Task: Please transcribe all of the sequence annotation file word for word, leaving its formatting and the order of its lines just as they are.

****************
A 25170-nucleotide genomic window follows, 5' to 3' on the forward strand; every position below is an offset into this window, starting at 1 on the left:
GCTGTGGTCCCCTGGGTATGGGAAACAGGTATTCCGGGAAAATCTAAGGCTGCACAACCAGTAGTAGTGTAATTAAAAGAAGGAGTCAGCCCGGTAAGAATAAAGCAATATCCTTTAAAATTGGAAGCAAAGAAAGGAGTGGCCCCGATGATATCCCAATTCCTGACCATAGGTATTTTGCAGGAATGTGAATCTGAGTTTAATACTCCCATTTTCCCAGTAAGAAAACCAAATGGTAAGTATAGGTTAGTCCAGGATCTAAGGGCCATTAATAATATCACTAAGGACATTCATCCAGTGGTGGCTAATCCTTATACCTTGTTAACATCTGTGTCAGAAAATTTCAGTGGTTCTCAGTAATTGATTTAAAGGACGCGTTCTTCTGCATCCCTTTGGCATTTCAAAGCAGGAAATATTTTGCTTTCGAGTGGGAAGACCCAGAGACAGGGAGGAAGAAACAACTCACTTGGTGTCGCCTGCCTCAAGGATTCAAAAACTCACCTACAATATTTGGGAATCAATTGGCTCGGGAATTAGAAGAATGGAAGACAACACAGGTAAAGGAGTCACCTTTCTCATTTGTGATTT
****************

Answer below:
A 25170-nucleotide genomic window follows, 5' to 3' on the forward strand; every position below is an offset into this window, starting at 1 on the left:
GCTGTGGTCCCCTGGGTATGGGAAACAGGTATTCCGGGAAAATCTAAGGCTGCACAACCAGTAGTAGTGTAATTAAAAGAAGGAGTCAGCCCGGTAAGAATAAAGCAATATCCTTTAAAATTGGAAGCAAAGAAAGGAGTGGCCCCGATGATATCCCAATTCCTGACCATAGGTATTTTGCAGGAATGTGAATCTGAGTTTAATACTCCCATTTTCCCAGTAAGAAAACCAAATGGTAAGTATAGGTTAGTCCAGGATCTAAGGGCCATTAATAATATCACTAAGGACATTCATCCAGTGGTGGCTAATCCTTATACCTTGTTAACATCTGTGTCAGAAAATTTCAGTGGTTCTCAGTAATTGATTTAAAGGACGCGTTCTTCTGCATCCCTTTGGCATTTCAAAGCAGGAAATATTTTGCTTTCGAGTGGGAAGACCCAGAGACAGGGAGGAAGAAACAACTCACTTGGTGTCGCCTGCCTCAAGGATTCAAAAACTCACCTACAATATTTGGGAATCAATTGGCTCGGGAATTAGAAGAATGGAAGACAACACAGGTAAAGGAGTCACCTTTCTCATTTGTGATTT